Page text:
- Abdu’l-Baha was the eldest son of Baha’u’llah. When Abdu’l-Baha passed away on 28 November 1921, He was eulogized as One who led humanity to the “Way of Truth,” as a “pillar of peace” and the embodiment of “glory and greatness.”
In honor of International Women’s Day on March 8th, we’d like to highlight some of the heroines and women that we’ve written about on Baha’i Blog. We’d also like to share some talks, videos, and music all celebrating and honoring women and the equality of women and men.
I think the most fitting place to begin is with a tribute to Bahiyyih Khanum, the Greatest Holy Leaf, who is regarded as the most outstanding heroine of the Baha’i Dispensation. You can also listen to a talk Dr. Janet Khan gave about the ilfe and legacy of Bahiyyih Khanum here on Baha’i Blog.
Sharon offers us a brief description of Tahirih’s life and of her scintillating and outstanding spiritual qualities. There is a lot of material on Baha’i Blog that relates to Tahirih, a peerless heroine. For example, Badie Khaleghian composed a piano solo inspired by her, Hussein Ahdieh wrote about her and her American contemporaries, Pegah Nabili gave a talk about her, Bahiyyih Nakhjavani wrote a novel based on her imprisonment and martyrdom, and Layli wrote a Baha’i Blog article about her spiritual lineage and effects on future generations.
Yas wrote a moving tribute to Amatu’l-Baha Ruhiyyih Khanum that concludes with her soul-stirring poem “This is Faith”. You can listen to Shadi and Hoda Toloui-Wallace sing that poem here. You can also read about Ruhiyyih Khanum’s Poems of the Passing, a work of poems written after the Guardina’s passing, here on Baha’i Blog.
Few are unmoved when they hear Doug Cameron’s song “Mona with the Children” about Mona Mahmudnizhad, who, in 1983, at the age of 16, together with nine other Baha’i women, was sentenced to death and hanged in Shiraz, Iran, because she was a Baha’i. You can also listen to Tom Francis sing a cover of the famous song, and Neena sings a version of the song too — you can watch her version here. You can also read about Azadeh and Mark Perry’s biography, Our Friend Mona, in this interview on Baha’i Blog.
These are just a few of the tributes and short biographies featured on Baha’i Blog. You’ll also find tributes to Hands of the Cause such as Clara Dunn, Martha Root, Dorothy Baker and Keith Ransom-Kehler. You can read about women who travelled bravely, in the service of others, such as Dr. Susan Moody, Effie Baker, and Leonora Armstrong. You can read about a queen, a custodian who cared for the House of Bab, and a motocross champion, and many other remarkable women from all walks of life!
This is an audio recording of the Beyond Mere Economics: A Moral Inquiry into the Roots of Empowerment statement released by the Baha’i International Community (BIC) for the 62nd UN Commission on the Status of Women (12-23 March 2018).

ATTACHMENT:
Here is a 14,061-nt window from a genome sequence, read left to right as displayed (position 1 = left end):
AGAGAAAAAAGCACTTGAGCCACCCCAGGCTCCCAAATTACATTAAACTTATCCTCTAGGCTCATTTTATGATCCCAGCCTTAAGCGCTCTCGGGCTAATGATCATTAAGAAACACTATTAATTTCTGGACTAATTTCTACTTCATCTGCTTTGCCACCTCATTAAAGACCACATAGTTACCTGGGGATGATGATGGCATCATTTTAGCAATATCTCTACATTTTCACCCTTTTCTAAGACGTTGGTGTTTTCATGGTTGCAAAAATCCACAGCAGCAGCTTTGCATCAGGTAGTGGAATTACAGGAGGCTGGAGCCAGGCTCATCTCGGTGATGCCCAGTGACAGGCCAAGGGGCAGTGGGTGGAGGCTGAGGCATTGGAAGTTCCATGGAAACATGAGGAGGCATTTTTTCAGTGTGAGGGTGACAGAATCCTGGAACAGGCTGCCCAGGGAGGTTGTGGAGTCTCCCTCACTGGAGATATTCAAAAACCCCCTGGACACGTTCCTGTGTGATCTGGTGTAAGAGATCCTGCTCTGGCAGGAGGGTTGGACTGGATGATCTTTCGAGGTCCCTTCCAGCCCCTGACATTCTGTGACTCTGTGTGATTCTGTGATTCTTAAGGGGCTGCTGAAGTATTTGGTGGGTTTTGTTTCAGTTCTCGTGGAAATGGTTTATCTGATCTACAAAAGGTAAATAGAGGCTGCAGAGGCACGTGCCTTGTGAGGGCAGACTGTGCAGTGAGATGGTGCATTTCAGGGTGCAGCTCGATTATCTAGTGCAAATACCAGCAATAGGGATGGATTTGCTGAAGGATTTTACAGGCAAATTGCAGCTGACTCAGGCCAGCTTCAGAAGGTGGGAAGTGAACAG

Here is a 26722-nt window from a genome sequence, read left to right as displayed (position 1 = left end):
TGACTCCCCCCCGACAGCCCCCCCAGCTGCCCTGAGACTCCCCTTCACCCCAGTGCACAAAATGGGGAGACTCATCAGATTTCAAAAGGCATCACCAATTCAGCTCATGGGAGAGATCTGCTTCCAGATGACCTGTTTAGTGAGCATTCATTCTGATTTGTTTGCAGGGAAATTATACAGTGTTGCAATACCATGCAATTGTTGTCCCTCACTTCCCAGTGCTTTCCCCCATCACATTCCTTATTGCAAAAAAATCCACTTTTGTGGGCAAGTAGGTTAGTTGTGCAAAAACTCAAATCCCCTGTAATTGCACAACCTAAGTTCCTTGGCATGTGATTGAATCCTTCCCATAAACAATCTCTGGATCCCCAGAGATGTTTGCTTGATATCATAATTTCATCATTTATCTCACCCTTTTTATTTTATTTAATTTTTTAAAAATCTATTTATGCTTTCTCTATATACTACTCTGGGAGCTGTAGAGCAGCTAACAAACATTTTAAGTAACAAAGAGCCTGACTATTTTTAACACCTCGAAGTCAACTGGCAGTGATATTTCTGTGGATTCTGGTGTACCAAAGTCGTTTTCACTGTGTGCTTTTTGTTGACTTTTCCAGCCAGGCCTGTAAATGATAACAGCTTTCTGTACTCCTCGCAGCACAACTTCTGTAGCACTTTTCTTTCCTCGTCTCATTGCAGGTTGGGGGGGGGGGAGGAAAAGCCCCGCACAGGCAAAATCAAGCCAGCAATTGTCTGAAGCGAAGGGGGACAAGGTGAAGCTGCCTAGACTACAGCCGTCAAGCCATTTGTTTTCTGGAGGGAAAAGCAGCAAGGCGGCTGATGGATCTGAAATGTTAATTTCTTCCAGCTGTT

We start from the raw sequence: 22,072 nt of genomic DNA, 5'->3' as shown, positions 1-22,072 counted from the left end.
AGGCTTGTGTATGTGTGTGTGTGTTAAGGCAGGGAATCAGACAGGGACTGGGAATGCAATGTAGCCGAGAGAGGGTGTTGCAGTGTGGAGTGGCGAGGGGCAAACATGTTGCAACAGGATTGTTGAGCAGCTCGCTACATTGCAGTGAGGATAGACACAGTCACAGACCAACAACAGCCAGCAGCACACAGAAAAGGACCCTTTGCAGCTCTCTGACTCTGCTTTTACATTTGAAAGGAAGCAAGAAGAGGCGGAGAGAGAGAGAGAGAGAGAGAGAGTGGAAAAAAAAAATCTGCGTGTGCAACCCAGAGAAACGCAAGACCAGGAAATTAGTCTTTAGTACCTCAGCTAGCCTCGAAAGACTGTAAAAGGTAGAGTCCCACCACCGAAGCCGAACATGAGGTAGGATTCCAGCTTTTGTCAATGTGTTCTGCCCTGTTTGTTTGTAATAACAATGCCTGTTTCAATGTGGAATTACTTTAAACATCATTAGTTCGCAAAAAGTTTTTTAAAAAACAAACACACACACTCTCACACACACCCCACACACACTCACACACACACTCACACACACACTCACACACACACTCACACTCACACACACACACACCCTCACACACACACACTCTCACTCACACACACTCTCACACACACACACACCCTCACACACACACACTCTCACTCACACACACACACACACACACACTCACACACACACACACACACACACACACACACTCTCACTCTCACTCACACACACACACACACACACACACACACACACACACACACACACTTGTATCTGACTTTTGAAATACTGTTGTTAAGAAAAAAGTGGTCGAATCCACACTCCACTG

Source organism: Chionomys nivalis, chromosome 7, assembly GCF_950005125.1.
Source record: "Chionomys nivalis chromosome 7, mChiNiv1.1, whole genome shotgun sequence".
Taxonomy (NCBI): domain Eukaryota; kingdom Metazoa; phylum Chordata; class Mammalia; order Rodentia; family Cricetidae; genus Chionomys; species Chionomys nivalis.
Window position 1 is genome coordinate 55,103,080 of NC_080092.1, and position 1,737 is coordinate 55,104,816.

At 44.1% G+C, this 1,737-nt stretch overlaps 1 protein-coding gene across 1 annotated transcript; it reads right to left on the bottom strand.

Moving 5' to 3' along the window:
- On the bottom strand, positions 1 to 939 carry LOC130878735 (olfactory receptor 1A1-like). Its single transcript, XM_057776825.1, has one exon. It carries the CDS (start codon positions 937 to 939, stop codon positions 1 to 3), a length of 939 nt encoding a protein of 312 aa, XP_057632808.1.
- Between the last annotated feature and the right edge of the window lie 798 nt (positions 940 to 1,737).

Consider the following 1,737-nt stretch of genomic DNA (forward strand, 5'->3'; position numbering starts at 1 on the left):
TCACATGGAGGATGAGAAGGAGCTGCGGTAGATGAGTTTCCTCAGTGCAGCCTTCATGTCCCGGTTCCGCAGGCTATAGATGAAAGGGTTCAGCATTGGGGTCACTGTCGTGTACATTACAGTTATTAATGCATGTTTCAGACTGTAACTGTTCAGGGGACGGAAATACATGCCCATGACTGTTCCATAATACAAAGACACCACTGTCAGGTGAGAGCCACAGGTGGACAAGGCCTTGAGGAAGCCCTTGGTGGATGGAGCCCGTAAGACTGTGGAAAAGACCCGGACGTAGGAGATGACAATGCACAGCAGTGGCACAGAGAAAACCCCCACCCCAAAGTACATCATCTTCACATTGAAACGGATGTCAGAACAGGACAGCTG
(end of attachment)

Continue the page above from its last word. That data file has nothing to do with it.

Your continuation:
Elika Mahony, along with her son, Taraz, have put one of her favourite prayers for women revealed by Abdu’l-Baha to soulful music. Elika’s song, titled “Fragrances of Holiness”, can be listened to, or purchased, on her Bandcamp page.
In this article, Chelsea Lee Smith reflects on the noble and sacred role of motherhood, its impact on society and the tremendous influence mothers have on their children. She shares this quotation by Abdu’l-Baha: “O ye loving mothers, know ye that in God’s sight, the best of all ways to worship Him is to educate the children and train them in all the perfections of humankind; and no nobler deed than this can be imagined.” (Abdu’l-Baha, Selections from the Writings of Abdu’l-Baha, p. 139)
Over the past few years, the U.S. Baha’i Office of Public Affairs have invited some of their colleagues into their office in Washington, D.C. to talk about the equality between women and men. These videos highlights some of those conversations. (You can watch Part 1 one here and you can watch Part 2 here.)
Interwoven with music by Kelly Snook, these audio stories told by Sarah Perceval share glimpses of the lives of 10 women from various corners of the world who changed our world for the better — they include Tahirih, Florence Nightingale, and Rosa Parks.
In this talk produced by Bahaiteachings.org, actress and activist Emily Baldoni speaks about the 35-hour drug-free home birth of her daughter and what it taught her about the strength of her own femininity. In that gruelling process, she realized the power of her qualities of love, peace and compassion. Using the Writings of the Baha’i Faith, Emily proposes ways those crucial feminine traits, so very often belittled and devalued, can help us all—men and women—seriously question and redefine the way we relate to power and advance civilization.